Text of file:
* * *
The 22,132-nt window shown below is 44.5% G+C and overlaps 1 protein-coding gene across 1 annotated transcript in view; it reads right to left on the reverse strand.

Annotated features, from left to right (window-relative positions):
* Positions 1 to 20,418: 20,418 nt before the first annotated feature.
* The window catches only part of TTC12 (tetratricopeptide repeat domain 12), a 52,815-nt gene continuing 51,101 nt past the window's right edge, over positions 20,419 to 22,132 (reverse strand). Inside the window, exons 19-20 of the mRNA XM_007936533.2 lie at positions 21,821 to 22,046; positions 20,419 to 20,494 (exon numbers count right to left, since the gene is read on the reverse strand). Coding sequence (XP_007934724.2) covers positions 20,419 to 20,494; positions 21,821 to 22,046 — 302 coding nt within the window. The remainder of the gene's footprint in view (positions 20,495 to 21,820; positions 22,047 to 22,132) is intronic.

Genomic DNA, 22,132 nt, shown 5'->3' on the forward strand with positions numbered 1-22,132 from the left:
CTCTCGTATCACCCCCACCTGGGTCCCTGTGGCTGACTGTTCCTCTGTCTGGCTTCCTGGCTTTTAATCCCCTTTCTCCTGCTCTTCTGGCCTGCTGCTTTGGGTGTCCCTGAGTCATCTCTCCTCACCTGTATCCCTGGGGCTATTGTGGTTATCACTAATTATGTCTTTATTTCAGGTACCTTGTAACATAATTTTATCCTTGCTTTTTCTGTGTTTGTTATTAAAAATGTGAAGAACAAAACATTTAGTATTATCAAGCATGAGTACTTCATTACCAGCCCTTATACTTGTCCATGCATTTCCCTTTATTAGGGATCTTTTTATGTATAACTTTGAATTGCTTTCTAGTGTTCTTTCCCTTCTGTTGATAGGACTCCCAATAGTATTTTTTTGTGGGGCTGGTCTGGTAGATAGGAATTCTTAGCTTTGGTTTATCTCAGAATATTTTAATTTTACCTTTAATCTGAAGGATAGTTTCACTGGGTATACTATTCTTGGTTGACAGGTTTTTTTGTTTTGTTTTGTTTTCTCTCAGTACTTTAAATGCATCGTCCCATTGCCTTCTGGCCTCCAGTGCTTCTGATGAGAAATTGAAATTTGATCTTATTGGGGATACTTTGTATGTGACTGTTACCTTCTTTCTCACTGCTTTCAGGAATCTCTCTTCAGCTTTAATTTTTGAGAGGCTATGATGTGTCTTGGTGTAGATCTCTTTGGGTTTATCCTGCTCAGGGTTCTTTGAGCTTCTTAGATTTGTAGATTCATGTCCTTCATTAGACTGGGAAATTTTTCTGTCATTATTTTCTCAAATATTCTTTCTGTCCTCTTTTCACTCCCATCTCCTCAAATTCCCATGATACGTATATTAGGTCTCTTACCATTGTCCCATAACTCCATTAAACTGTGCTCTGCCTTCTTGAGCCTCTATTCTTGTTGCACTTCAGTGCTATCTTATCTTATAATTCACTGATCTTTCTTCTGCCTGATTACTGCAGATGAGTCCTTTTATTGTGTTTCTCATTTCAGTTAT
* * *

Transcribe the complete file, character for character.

The 22,132-nt window shown below is 44.5% G+C and overlaps 1 protein-coding gene across 1 annotated transcript in view; it reads right to left on the reverse strand.

Annotated features, from left to right (window-relative positions):
* Positions 1 to 20,418: 20,418 nt before the first annotated feature.
* The window catches only part of TTC12 (tetratricopeptide repeat domain 12), a 52,815-nt gene continuing 51,101 nt past the window's right edge, over positions 20,419 to 22,132 (reverse strand). Inside the window, exons 19-20 of the mRNA XM_007936533.2 lie at positions 21,821 to 22,046; positions 20,419 to 20,494 (exon numbers count right to left, since the gene is read on the reverse strand). Coding sequence (XP_007934724.2) covers positions 20,419 to 20,494; positions 21,821 to 22,046 — 302 coding nt within the window. The remainder of the gene's footprint in view (positions 20,495 to 21,820; positions 22,047 to 22,132) is intronic.

Genomic DNA, 22,132 nt, shown 5'->3' on the forward strand with positions numbered 1-22,132 from the left:
CTCTCGTATCACCCCCACCTGGGTCCCTGTGGCTGACTGTTCCTCTGTCTGGCTTCCTGGCTTTTAATCCCCTTTCTCCTGCTCTTCTGGCCTGCTGCTTTGGGTGTCCCTGAGTCATCTCTCCTCACCTGTATCCCTGGGGCTATTGTGGTTATCACTAATTATGTCTTTATTTCAGGTACCTTGTAACATAATTTTATCCTTGCTTTTTCTGTGTTTGTTATTAAAAATGTGAAGAACAAAACATTTAGTATTATCAAGCATGAGTACTTCATTACCAGCCCTTATACTTGTCCATGCATTTCCCTTTATTAGGGATCTTTTTATGTATAACTTTGAATTGCTTTCTAGTGTTCTTTCCCTTCTGTTGATAGGACTCCCAATAGTATTTTTTTGTGGGGCTGGTCTGGTAGATAGGAATTCTTAGCTTTGGTTTATCTCAGAATATTTTAATTTTACCTTTAATCTGAAGGATAGTTTCACTGGGTATACTATTCTTGGTTGACAGGTTTTTTTGTTTTGTTTTGTTTTCTCTCAGTACTTTAAATGCATCGTCCCATTGCCTTCTGGCCTCCAGTGCTTCTGATGAGAAATTGAAATTTGATCTTATTGGGGATACTTTGTATGTGACTGTTACCTTCTTTCTCACTGCTTTCAGGAATCTCTCTTCAGCTTTAATTTTTGAGAGGCTATGATGTGTCTTGGTGTAGATCTCTTTGGGTTTATCCTGCTCAGGGTTCTTTGAGCTTCTTAGATTTGTAGATTCATGTCCTTCATTAGACTGGGAAATTTTTCTGTCATTATTTTCTCAAATATTCTTTCTGTCCTCTTTTCACTCCCATCTCCTCAAATTCCCATGATACGTATATTAGGTCTCTTACCATTGTCCCATAACTCCATTAAACTGTGCTCTGCCTTCTTGAGCCTCTATTCTTGTTGCACTTCAGTGCTATCTTATCTTATAATTCACTGATCTTTCTTCTGCCTGATTACTGCAGATGAGTCCTTTTATTGTGTTTCTCATTTCAGTTAT